Evaluation of a PICC care training programme
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Evaluation of a PICC care training programme

Ashutosh Purran Registered nurse and clinical development manager, Whittington Health, London, England
Gordon Weller Associate professor and pathway leader (health), Middlesex University, London, England
Catherine Kerr Senior lecturer and pathway co-ordinator (health and science), Middlesex University, London, England

An integrated care organisation requires a flexible workforce with a variable skill mix in all care settings. Organisations should ensure that education and training are maintained to support safe, high quality care that provides value for money, promotes flexibility, and increases workforce participation in achieving organisation objectives and the expansion of services. Peripherally inserted central catheter (PICC) care was identified as a challenging area for the nursing workforce in acute care and community services, following the integration and service enlargement of the Whittington Health NHS Trust. This article describes the evaluation of a new PICC care training programme that was developed and implemented to increase knowledge and awareness. The evaluation provides the clinical education team with information to help identify additional training needs to facilitate the integration of care.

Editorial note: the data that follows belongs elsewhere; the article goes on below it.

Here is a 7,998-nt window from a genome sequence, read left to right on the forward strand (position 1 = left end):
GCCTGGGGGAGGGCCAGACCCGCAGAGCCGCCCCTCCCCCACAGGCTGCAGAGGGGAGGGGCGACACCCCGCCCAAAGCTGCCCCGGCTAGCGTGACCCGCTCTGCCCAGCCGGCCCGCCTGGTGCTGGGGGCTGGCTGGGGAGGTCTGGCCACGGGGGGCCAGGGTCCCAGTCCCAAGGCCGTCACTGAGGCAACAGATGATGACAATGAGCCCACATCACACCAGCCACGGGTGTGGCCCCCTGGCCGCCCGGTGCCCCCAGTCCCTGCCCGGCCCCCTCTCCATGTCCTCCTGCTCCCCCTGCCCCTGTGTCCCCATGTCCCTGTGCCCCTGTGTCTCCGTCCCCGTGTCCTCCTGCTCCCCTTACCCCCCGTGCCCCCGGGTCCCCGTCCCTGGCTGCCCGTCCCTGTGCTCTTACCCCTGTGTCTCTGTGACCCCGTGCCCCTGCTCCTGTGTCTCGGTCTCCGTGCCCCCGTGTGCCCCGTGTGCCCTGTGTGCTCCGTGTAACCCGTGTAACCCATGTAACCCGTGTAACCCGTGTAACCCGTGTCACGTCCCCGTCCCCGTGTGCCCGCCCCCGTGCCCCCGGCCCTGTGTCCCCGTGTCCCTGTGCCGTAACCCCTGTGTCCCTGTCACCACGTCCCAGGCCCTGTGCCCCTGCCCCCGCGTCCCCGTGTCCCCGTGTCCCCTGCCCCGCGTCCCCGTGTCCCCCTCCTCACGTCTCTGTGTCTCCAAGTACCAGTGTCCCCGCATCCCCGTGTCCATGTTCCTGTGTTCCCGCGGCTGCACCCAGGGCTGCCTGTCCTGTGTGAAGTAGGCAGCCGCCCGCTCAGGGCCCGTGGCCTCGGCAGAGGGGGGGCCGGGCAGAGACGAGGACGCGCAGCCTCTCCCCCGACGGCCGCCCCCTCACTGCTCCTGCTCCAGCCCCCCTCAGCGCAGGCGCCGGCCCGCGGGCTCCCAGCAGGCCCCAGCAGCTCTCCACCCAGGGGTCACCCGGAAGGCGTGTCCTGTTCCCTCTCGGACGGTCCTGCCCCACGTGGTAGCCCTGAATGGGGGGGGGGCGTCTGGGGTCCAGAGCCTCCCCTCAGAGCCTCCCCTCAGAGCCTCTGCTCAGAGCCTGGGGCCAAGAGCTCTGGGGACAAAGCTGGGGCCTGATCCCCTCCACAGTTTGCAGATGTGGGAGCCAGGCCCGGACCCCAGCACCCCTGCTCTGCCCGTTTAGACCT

Nursing Standard. 30, 20,45-50. doi: 10.7748/ns.30.20.45.s47

Correspondence

ash.purran@nhs.net

Peer review

All articles are subject to external double-blind peer review and checked for plagiarism using automated software.

Received: 18 March 2015

Accepted: 30 October 2015